Keynote presentations offered a series of clear critical voices, with Tania Bruguera, Paul Ramírez Jonas, Shannon Jackson and Stephen Wright all providing a range of unique perspectives. Wright is Paris-based art theorist, and he positions art and social practice as possessing a ‘double ontology’, in that they should be evaluated for both the social and artistic functions. Ramírez Jonas’s triumphant lecture was devoted to the history of the public monument and its function as a marker of social and political history. According to past attendees, this kind of critical and theoretical conversation has increased as the conference has grown. While I found this to be sufficient this year, more would certainly have been appreciated. It’s not enough for artists to only talk about their own work positively – an element of critical reflection is also needed.

Carmen Papalia, Blind Field Shuttle. Photo courtesy: John Muse

Carmen Papalia’s Blind Field Shuttle is a non-visual shuttle service in which Papalia transports participants to and from given locations: galleries, restaurants, tourist sports. So far he has done this project in various locations in North America including Portland, the Mildred’s Lane residency in Pennsylvania, and Pro Arts in Oakland. At OE, participants were transported from one of the lecture venues to the Portland Art Museum to explore the collection. Papalia is a visually impaired artist, and he guides participants around using his awareness of the surroundings and a walking cane. I participated in this tour and had to work as a team with the people I held onto. We were dependant on Papalia to guide us to our destination safely, crossing several streets and passing messages down the line of approximately 14 people. Holding onto the shoulders of the person in front, I was reliant on him to bring to my attention any obstacles we may come across. Some might say this is insulting to the visually impaired community – as was expressed by a few of the participants, especially how we were temporarily impairing our sight, only to restore it again 20 minutes later. But for me, within this context it created a sense of social unity and collaboration that was in accordance with the ethos of the conference.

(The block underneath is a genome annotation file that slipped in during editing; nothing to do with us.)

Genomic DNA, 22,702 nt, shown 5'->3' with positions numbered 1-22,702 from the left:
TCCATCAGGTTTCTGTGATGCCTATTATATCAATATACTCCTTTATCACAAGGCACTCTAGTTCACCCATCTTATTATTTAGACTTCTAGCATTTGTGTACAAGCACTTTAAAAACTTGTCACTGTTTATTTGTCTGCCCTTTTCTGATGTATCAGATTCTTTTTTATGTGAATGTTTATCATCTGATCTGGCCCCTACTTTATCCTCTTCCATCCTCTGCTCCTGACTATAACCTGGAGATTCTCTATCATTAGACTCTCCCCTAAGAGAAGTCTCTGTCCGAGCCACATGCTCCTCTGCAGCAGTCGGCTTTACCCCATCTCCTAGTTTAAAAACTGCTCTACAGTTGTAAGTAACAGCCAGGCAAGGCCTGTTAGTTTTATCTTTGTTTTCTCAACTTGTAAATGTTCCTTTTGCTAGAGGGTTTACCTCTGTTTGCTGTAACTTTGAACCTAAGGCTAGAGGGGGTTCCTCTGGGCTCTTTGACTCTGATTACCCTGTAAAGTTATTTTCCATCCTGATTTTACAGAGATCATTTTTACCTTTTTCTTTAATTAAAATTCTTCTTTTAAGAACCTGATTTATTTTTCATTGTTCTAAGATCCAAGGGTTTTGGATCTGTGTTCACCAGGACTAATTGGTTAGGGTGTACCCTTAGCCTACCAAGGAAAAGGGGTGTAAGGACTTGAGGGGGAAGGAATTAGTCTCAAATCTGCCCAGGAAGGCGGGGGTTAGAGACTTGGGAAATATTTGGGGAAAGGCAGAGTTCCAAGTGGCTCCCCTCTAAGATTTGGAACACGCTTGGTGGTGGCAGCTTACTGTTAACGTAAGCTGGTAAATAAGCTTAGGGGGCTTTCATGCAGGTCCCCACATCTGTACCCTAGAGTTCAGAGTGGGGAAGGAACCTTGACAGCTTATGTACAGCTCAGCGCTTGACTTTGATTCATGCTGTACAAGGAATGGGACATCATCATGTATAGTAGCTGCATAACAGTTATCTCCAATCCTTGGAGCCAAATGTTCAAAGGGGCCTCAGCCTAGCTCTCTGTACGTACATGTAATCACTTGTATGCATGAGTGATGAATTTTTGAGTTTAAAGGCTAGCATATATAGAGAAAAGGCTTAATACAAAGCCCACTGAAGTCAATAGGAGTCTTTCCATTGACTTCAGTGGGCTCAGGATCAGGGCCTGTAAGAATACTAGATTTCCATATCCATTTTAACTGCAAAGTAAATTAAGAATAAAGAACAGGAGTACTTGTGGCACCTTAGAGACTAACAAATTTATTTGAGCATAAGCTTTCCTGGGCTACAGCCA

Artist projects were also part of the conference programme, in addition to the thematic topics across four areas: Education, Economies, Politics and Representation. Anyone could send a submission to be considered by the OE committee, and this meant the variety of projects also included curators and academics talking about their research and experience of initiating social practice. Recent graduate Cassie Thornton held a session title ‘If it Doesn’t it Should’, and invited participants to discuss issues surrounding student debt, particularly from MFAs. In a role-play exercise, participants had to act out one of three positions: debt, education and money as anthropomorphized characters. MFA Program leaders – Harrell Fletcher and Ted Purves were asked to talk about their thoughts on student debt and to assess the value of the programme. In actuality they avoided these questions by discussing other matters – it seems those educators are part of the system and are unable to change the larger institutions. I would expect some social practitioner to initiate their own art school at some point, as Henrietta Heise and Jakob Jakobsen did with the Copenhagen Free University.

OE is unlike any conference I have visited before. The entire experience is social, both during and after the daily sessions. To some extent social practice is developing – certainly on the West Coast of the US – into a very distinguished group, OE is able to provide a platform for a sophisticated level of discussion. While practitioners discuss current debates in their practice it is also important to think about other art disciplines and to not exclude these. Hopefully next year’s OE will include an extended programme including theatre, dance and performance art, so that issues regarding social practice have an alternative perspective. Likewise, as Tania Bruguera remarked at the closing dinner, as we were all talking about the communities we work with, why were none of them present at this event?